GLSL and different GPUs

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Vilem_Otte 117 Dec 29, 2013 at 12:56 shaders glsl opengl

Hello, I have quite robust shader system in an engine but… as you know GLSL implementations sometimes are bloody mess (even though since #version directive it got a bit better … and most shaders run on both major vendors hardware).

The problem is with various shader quality, having gbuffer-shader in several versions - 330 (OpenGL 3.3), 400 (OpenGL 4.0) and 420 (OpenGL 4.2) becomes bloody hell soon enough.

I’m glad I limited it to just 3 versions, but still, is there a possibility to use just one without writing some huge pre-processor (which I don’t really want, as that piece of software would take some time to create and it wouldn’t pay-back, plus it would take way more time to spend on it than what I’d spend on writing and supporting different versions of shaders).

Of course it starts to become a problem since the point where I have like several hundred of various shaders in my engine.

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Reedbeta 167 Dec 29, 2013 at 19:54

A common trick is to hide away the version-specific stuff using macros or wrapper functions, like

#if __VERSION__ < 400
    vec4 Foo(vec4 bar) { /* GL 3.x implementation */ }
#else
    vec4 Foo(vec4 bar) { /* GL 4.x implementation */ }
#endif

When you compile the shader, since multiple source strings can be put in, you can put the #version directive in the first string and the rest of the source in another string. Select the correct #version for the platform you’re running on, and the preprocessor does the rest.

At my last job we used this to hide differences between HLSL and PSSL (the PS4 shading language), so we could write shaders to work in either one. It worked reasonably well.

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Vilem_Otte 117 Dec 30, 2013 at 18:02

Yup, I know I could use pre-processor, thanks for mentioning it. Although we basically handle the same thing by loading different shaders (they are at different locations -> example -> data/shaders/v330/ vs. data/shaders/v420/ … this way in case some shader compilation fails, the system tries to use one with older version).

We also wanted to avoid preprocessor directives in shaders, as we use somehow modified GLSL that is already pre-processed by our preprocessor (F.e. we have all shaders inside single file).

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Stainless 151 Dec 30, 2013 at 11:28

A lot of commercial games use a shader bank.

They all call it different things, but in general they create a few flags to cover everything they need to know about the client platform. Things like if the device supports context less surfaces, how many instructions per shader, etc.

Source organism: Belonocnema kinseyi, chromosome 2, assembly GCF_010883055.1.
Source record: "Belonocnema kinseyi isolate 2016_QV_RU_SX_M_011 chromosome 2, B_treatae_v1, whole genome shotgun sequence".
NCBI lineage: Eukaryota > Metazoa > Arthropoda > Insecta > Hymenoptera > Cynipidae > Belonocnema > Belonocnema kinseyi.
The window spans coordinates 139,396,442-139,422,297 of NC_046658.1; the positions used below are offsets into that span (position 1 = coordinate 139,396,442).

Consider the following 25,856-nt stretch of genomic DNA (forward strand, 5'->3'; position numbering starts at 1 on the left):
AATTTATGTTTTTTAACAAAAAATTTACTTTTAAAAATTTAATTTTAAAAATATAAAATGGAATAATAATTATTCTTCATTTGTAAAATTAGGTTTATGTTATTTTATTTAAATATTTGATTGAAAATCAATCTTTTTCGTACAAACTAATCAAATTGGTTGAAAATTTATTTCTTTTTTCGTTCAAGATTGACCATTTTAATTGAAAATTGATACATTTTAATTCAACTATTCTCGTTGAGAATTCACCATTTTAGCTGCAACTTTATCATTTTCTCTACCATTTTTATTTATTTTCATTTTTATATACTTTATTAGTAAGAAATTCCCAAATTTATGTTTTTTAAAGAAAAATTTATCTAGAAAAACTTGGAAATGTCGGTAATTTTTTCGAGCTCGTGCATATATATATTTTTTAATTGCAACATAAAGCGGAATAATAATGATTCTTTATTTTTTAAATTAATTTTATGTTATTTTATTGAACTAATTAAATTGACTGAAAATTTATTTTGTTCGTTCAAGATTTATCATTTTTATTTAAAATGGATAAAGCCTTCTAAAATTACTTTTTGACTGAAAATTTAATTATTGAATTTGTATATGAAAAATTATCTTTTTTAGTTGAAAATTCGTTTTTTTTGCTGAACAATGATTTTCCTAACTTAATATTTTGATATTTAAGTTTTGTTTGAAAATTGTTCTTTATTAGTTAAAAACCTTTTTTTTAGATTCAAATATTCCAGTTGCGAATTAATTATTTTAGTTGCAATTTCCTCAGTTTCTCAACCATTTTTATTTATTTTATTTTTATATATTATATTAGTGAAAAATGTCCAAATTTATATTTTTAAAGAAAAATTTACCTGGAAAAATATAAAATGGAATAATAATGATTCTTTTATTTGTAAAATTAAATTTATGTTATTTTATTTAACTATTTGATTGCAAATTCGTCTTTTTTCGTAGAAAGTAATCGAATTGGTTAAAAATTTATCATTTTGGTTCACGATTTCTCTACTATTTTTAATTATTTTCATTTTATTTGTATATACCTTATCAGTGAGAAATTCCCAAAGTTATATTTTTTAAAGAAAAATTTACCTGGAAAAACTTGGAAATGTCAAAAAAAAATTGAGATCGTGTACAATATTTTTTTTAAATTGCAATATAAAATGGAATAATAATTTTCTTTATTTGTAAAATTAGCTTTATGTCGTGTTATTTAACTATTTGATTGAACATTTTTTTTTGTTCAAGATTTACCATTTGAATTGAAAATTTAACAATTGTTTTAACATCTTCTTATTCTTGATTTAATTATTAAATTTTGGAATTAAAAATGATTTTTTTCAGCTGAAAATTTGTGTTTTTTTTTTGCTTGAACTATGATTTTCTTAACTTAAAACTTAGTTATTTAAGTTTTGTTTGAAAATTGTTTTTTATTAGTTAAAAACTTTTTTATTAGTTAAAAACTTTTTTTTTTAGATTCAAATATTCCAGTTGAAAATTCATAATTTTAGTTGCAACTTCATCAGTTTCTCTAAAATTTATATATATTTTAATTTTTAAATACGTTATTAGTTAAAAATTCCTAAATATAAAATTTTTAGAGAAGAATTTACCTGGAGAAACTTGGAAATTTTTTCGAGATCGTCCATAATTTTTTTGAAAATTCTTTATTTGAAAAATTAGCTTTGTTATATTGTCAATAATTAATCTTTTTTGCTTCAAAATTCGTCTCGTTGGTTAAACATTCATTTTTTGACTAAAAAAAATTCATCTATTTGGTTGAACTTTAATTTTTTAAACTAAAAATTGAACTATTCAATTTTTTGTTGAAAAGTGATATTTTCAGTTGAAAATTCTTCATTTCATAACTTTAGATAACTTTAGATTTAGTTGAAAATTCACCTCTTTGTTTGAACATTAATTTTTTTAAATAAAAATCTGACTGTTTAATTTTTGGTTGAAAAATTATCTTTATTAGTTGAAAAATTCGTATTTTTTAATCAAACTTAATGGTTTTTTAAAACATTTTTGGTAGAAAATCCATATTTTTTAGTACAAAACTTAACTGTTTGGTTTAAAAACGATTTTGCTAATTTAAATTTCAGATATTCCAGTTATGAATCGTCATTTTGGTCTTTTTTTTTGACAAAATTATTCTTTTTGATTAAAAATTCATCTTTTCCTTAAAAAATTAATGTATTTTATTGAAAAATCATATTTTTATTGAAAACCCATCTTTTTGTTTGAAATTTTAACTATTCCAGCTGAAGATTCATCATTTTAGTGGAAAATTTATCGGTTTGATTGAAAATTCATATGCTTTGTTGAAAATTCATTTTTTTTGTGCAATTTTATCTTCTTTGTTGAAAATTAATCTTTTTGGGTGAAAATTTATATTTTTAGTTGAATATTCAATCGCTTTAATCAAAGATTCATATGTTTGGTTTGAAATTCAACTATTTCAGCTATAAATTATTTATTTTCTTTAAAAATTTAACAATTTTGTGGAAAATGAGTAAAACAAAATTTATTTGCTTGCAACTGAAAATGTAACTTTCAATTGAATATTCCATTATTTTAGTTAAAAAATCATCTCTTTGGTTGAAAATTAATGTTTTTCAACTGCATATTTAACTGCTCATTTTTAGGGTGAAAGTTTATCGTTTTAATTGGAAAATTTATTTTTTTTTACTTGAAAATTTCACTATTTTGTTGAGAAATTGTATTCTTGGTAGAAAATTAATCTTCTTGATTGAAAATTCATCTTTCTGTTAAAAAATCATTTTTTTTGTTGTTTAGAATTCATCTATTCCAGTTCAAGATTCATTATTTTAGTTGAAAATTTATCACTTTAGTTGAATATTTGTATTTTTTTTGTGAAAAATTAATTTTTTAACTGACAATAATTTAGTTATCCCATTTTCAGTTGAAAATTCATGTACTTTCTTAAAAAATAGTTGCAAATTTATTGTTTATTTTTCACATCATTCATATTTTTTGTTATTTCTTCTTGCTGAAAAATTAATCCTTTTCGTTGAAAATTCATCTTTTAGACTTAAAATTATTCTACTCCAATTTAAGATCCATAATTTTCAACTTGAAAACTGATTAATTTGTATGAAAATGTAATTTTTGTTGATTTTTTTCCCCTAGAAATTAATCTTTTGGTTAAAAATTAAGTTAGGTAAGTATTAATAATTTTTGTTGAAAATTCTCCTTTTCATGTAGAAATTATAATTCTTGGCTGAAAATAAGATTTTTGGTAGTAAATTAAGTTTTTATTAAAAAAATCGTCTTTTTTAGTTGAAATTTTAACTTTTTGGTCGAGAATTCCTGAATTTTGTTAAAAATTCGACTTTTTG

Then they load shaders based on those flags.

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Vilem_Otte 117 Dec 30, 2013 at 18:10

Yeah, well in the end thats similar system to what I have now (I decide upon GLSL version that hardware has, of course in case of some really complex shaders some hardware might not compile it -> lower-glsl version is supplied).

Still they have to (as do I) to write multiple versions of shaders.

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Reedbeta 167 Dec 31, 2013 at 03:45

I’m not sure what you’re looking for then. Obviously for the things that differ between GLSL versions you’re going to have to have multiple versions of the code somewhere, somehow. Nothing can save you from that.

The best you can do is segregate all the platform-specific stuff, so its impact is limited and you can write the rest of your shaders to a platform-independent API as much as possible. Whether you do it with the C preprocessor, or some preprocessor of your own, is just an implementation detail.

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Stainless 151 Dec 31, 2013 at 10:40

Yes, but there are ways of managing this.

1) Single shader and translation layer

Write your shaders in your own macro language and translate it into the correct version of GLSL before compilation

2) Subroutines

Write an include file for each GLSL version and write the shaders using only these subroutines.Change the include file on the fly.

Or you can use one of the freeware translation libraries that are out there. I can’t remember the name of the one I have used, but it converts opengl into direct3d on the fly. This is particularly useful in windows as you can use pixwin to debug.

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Vilem_Otte 117 Dec 31, 2013 at 12:34

I’ll answer Reed in this reply too - yup I’m looking to some example of your point 1 - e.g. do you know some example of this (or better full implementation - but I doubt that exists)? Because this is what I’ve been looking for.